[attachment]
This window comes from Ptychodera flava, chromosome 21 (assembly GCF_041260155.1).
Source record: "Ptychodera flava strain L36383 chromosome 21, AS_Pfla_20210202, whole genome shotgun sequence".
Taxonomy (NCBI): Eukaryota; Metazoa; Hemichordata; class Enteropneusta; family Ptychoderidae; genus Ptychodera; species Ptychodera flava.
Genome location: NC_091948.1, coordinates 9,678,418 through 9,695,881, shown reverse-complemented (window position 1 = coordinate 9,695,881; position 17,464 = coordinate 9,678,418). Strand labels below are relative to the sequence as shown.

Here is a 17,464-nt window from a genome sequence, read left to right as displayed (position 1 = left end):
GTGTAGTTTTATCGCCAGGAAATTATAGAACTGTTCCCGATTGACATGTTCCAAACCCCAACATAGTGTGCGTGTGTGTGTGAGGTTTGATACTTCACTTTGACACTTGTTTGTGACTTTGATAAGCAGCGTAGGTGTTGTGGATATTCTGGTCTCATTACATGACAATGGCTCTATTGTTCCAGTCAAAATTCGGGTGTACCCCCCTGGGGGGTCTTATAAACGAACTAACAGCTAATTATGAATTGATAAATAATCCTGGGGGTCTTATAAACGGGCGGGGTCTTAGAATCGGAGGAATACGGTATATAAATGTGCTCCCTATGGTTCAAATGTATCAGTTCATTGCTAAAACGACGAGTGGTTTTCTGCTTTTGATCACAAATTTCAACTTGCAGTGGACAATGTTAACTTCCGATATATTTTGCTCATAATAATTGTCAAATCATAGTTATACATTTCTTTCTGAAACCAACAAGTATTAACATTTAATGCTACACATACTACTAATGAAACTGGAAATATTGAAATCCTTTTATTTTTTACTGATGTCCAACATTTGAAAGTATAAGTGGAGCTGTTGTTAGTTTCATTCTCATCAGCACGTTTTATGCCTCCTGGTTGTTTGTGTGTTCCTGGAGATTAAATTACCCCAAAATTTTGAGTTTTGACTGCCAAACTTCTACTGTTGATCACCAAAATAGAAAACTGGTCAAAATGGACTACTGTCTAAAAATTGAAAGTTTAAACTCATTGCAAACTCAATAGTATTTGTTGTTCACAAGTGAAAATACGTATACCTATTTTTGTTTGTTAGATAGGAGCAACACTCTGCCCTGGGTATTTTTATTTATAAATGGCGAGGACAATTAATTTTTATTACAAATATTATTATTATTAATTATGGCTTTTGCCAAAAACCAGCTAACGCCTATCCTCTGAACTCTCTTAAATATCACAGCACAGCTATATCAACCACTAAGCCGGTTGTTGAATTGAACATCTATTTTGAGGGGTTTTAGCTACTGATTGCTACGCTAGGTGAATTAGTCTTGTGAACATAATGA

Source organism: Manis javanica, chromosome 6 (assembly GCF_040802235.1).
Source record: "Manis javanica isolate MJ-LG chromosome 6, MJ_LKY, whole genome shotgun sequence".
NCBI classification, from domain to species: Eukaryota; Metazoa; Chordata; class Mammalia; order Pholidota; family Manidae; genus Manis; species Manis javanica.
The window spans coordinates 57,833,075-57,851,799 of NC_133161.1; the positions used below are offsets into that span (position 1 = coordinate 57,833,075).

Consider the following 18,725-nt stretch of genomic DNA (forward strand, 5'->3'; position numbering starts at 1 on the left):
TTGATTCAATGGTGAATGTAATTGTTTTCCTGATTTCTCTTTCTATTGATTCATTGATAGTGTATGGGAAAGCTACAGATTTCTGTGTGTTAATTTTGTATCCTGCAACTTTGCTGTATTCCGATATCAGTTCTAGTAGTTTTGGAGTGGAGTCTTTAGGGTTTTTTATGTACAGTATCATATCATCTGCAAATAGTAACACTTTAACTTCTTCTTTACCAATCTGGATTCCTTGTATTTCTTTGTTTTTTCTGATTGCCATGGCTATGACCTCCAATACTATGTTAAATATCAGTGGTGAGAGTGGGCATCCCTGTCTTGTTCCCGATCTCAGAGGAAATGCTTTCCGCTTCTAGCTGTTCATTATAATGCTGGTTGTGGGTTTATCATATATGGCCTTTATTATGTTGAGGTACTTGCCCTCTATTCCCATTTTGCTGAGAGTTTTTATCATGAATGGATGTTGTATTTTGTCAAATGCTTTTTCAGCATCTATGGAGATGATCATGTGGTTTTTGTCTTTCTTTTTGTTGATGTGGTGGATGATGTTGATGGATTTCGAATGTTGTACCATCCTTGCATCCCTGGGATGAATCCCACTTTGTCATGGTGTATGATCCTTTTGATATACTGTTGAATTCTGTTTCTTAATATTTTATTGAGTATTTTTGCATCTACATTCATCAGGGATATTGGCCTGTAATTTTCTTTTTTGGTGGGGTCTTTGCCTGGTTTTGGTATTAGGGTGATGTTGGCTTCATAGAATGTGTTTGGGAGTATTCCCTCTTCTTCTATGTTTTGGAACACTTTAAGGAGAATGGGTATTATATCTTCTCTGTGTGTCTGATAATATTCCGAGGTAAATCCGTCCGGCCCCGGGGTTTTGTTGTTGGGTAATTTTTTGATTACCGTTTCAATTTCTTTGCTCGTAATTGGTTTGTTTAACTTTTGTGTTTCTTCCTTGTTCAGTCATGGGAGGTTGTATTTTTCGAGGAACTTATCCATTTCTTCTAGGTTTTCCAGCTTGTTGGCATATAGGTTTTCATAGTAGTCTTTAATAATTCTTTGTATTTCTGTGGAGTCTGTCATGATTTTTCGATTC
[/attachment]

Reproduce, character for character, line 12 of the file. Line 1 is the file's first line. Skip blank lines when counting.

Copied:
TTGATTCAATGGTGAATGTAATTGTTTTCCTGATTTCTCTTTCTATTGATTCATTGATAGTGTATGGGAAAGCTACAGATTTCTGTGTGTTAATTTTGTATCCTGCAACTTTGCTGTATTCCGATATCAGTTCTAGTAGTTTTGGAGTGGAGTCTTTAGGGTTTTTTATGTACAGTATCATATCATCTGCAAATAGTAACACTTTAACTTCTTCTTTACCAATCTGGATTCCTTGTATTTCTTTGTTTTTTCTGATTGCCATGGCTATGACCTCCAATACTATGTTAAATATCAGTGGTGAGAGTGGGCATCCCTGTCTTGTTCCCGATCTCAGAGGAAATGCTTTCCGCTTCTAGCTGTTCATTATAATGCTGGTTGTGGGTTTATCATATATGGCCTTTATTATGTTGAGGTACTTGCCCTCTATTCCCATTTTGCTGAGAGTTTTTATCATGAATGGATGTTGTATTTTGTCAAATGCTTTTTCAGCATCTATGGAGATGATCATGTGGTTTTTGTCTTTCTTTTTGTTGATGTGGTGGATGATGTTGATGGATTTCGAATGTTGTACCATCCTTGCATCCCTGGGATGAATCCCACTTTGTCATGGTGTATGATCCTTTTGATATACTGTTGAATTCTGTTTCTTAATATTTTATTGAGTATTTTTGCATCTACATTCATCAGGGATATTGGCCTGTAATTTTCTTTTTTGGTGGGGTCTTTGCCTGGTTTTGGTATTAGGGTGATGTTGGCTTCATAGAATGTGTTTGGGAGTATTCCCTCTTCTTCTATGTTTTGGAACACTTTAAGGAGAATGGGTATTATATCTTCTCTGTGTGTCTGATAATATTCCGAGGTAAATCCGTCCGGCCCCGGGGTTTTGTTGTTGGGTAATTTTTTGATTACCGTTTCAATTTCTTTGCTCGTAATTGGTTTGTTTAACTTTTGTGTTTCTTCCTTGTTCAGTCATGGGAGGTTGTATTTTTCGAGGAACTTATCCATTTCTTCTAGGTTTTCCAGCTTGTTGGCATATAGGTTTTCATAGTAGTCTTTAATAATTCTTTGTATTTCTGTGGAGTCTGTCATGATTTTTCGATTC